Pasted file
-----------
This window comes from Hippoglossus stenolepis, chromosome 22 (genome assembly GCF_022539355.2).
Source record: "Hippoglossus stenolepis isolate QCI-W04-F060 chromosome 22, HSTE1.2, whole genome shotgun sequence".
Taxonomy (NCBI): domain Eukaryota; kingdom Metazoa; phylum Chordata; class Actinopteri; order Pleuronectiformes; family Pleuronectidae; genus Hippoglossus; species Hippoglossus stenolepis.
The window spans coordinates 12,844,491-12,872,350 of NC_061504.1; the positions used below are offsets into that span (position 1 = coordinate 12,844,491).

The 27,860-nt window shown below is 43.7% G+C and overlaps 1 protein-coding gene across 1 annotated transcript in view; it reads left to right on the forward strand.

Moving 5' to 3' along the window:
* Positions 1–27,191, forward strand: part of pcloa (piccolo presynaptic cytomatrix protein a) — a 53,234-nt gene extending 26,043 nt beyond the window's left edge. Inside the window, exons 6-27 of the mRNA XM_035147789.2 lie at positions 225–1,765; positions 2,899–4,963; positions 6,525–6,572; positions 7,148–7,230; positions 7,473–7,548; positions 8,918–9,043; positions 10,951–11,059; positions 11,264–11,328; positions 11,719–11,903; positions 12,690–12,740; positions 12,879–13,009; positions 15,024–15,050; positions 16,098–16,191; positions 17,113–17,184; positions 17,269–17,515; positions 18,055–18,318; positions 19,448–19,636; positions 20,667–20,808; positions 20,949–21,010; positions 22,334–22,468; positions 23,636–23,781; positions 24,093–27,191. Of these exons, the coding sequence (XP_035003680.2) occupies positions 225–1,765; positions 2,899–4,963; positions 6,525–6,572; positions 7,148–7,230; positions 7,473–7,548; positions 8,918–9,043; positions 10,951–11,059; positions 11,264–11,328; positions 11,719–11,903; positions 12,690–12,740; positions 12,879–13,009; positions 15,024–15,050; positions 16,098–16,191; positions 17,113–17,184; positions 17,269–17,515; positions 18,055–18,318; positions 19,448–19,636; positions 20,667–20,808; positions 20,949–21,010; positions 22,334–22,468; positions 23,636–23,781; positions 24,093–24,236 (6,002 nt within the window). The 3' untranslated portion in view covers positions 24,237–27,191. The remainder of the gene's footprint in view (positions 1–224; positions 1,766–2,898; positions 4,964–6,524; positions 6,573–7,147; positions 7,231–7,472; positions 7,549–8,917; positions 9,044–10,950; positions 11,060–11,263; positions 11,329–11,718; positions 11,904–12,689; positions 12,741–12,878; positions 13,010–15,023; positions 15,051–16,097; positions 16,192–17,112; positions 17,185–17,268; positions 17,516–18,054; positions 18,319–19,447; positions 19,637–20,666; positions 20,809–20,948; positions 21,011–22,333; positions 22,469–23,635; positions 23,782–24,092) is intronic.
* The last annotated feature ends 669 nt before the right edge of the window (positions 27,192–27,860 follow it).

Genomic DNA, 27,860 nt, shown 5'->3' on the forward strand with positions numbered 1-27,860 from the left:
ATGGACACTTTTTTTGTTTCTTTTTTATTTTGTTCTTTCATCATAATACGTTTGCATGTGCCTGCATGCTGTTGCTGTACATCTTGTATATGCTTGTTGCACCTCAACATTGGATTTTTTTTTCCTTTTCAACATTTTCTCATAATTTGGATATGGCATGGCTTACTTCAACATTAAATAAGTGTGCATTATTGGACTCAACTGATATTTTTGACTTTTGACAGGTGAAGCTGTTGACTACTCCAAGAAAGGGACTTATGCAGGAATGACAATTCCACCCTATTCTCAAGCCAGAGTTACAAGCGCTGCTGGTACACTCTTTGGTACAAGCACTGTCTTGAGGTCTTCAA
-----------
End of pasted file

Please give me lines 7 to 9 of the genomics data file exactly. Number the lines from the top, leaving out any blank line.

* Positions 1–27,191, forward strand: part of pcloa (piccolo presynaptic cytomatrix protein a) — a 53,234-nt gene extending 26,043 nt beyond the window's left edge. Inside the window, exons 6-27 of the mRNA XM_035147789.2 lie at positions 225–1,765; positions 2,899–4,963; positions 6,525–6,572; positions 7,148–7,230; positions 7,473–7,548; positions 8,918–9,043; positions 10,951–11,059; positions 11,264–11,328; positions 11,719–11,903; positions 12,690–12,740; positions 12,879–13,009; positions 15,024–15,050; positions 16,098–16,191; positions 17,113–17,184; positions 17,269–17,515; positions 18,055–18,318; positions 19,448–19,636; positions 20,667–20,808; positions 20,949–21,010; positions 22,334–22,468; positions 23,636–23,781; positions 24,093–27,191. Of these exons, the coding sequence (XP_035003680.2) occupies positions 225–1,765; positions 2,899–4,963; positions 6,525–6,572; positions 7,148–7,230; positions 7,473–7,548; positions 8,918–9,043; positions 10,951–11,059; positions 11,264–11,328; positions 11,719–11,903; positions 12,690–12,740; positions 12,879–13,009; positions 15,024–15,050; positions 16,098–16,191; positions 17,113–17,184; positions 17,269–17,515; positions 18,055–18,318; positions 19,448–19,636; positions 20,667–20,808; positions 20,949–21,010; positions 22,334–22,468; positions 23,636–23,781; positions 24,093–24,236 (6,002 nt within the window). The 3' untranslated portion in view covers positions 24,237–27,191. The remainder of the gene's footprint in view (positions 1–224; positions 1,766–2,898; positions 4,964–6,524; positions 6,573–7,147; positions 7,231–7,472; positions 7,549–8,917; positions 9,044–10,950; positions 11,060–11,263; positions 11,329–11,718; positions 11,904–12,689; positions 12,741–12,878; positions 13,010–15,023; positions 15,051–16,097; positions 16,192–17,112; positions 17,185–17,268; positions 17,516–18,054; positions 18,319–19,447; positions 19,637–20,666; positions 20,809–20,948; positions 21,011–22,333; positions 22,469–23,635; positions 23,782–24,092) is intronic.
* The last annotated feature ends 669 nt before the right edge of the window (positions 27,192–27,860 follow it).

Genomic DNA, 27,860 nt, shown 5'->3' on the forward strand with positions numbered 1-27,860 from the left: